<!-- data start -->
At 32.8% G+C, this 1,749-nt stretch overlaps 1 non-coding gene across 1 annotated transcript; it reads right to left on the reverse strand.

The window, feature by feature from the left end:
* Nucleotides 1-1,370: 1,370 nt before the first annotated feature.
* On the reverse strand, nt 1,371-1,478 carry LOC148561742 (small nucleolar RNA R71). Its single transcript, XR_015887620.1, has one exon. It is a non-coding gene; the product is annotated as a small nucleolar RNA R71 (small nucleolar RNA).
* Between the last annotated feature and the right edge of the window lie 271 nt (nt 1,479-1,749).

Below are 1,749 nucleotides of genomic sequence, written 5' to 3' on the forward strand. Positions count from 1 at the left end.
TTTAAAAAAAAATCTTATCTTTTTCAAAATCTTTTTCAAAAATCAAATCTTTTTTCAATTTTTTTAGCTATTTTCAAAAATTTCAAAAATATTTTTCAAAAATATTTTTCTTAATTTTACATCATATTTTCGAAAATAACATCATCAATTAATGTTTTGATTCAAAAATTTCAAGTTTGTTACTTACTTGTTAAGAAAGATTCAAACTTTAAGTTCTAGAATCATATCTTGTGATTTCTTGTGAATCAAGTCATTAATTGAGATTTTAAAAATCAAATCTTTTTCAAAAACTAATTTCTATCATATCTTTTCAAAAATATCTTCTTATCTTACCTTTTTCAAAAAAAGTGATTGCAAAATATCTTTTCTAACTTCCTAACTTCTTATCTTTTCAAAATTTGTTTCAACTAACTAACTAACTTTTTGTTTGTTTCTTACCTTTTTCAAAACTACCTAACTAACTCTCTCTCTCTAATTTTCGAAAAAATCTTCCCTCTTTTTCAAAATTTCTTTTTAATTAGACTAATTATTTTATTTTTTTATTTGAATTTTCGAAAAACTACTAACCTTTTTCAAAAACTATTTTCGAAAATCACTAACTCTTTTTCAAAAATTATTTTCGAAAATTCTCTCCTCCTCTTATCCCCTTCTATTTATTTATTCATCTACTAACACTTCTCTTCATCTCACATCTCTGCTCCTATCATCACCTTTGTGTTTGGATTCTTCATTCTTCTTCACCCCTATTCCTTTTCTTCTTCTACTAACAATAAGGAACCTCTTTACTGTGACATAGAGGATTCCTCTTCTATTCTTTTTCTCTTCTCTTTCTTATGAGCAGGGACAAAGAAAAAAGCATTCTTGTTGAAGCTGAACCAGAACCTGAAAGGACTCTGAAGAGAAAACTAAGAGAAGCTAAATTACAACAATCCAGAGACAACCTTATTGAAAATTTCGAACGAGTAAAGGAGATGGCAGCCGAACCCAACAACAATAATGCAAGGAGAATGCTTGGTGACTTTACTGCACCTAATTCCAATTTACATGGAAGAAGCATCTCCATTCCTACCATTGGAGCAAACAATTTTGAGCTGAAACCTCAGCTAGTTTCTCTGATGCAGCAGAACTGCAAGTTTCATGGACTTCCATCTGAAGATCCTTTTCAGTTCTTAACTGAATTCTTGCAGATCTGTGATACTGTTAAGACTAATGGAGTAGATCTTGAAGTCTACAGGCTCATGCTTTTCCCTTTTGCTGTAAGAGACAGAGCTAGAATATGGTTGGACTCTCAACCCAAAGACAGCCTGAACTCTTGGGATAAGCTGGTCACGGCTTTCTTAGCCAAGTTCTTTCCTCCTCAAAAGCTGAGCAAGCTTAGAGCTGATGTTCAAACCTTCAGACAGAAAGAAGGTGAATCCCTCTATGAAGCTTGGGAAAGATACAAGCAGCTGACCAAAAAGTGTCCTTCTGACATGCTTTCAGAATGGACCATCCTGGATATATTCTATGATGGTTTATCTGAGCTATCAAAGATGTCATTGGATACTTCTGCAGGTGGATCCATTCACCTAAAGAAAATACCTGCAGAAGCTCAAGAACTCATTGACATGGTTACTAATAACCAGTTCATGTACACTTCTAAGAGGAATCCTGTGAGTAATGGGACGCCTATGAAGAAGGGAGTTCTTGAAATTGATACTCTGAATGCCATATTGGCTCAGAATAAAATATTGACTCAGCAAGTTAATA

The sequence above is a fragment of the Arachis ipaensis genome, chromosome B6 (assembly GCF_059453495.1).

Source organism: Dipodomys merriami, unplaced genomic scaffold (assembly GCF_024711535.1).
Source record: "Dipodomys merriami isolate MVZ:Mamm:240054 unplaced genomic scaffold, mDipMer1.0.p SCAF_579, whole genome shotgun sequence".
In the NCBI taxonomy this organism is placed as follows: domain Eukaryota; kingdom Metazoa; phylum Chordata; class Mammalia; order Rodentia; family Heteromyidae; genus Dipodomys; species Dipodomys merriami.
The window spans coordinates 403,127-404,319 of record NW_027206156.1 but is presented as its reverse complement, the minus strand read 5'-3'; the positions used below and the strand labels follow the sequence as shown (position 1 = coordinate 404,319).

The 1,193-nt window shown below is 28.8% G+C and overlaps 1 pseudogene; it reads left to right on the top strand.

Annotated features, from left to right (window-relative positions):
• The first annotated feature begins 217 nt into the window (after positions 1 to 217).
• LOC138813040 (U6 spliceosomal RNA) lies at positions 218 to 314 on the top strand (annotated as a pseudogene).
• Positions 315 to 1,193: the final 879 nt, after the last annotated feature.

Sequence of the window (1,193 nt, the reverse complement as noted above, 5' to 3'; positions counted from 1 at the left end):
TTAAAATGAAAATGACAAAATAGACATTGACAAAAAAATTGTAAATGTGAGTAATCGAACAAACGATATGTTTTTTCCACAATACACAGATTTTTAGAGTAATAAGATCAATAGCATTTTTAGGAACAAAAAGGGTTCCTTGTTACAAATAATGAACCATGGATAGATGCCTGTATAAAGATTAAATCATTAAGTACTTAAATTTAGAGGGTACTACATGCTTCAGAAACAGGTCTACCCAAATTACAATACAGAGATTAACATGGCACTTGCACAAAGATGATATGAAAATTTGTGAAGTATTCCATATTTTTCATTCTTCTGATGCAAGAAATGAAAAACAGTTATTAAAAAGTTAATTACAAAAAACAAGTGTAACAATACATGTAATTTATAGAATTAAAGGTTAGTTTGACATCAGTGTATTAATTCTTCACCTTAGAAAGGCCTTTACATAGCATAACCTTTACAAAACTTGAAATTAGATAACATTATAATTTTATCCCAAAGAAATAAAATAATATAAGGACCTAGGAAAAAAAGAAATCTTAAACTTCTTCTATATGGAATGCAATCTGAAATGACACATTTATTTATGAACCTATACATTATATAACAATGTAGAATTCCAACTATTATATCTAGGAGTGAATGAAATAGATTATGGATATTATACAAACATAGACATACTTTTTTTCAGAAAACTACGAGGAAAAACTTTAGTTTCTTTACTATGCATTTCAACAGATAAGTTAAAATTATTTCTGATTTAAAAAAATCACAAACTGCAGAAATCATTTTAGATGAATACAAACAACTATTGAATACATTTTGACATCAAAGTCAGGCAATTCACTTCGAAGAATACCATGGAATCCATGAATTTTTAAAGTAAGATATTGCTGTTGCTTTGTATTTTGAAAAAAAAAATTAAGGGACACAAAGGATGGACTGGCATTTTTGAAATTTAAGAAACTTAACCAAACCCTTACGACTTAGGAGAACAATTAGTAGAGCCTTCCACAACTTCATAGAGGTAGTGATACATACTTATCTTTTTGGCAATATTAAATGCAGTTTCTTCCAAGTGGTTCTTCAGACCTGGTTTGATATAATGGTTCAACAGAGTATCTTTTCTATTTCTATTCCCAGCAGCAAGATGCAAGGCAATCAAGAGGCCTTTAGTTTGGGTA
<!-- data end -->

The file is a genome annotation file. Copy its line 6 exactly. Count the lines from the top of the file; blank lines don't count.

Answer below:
Below are 1,749 nucleotides of genomic sequence, written 5' to 3' on the forward strand. Positions count from 1 at the left end.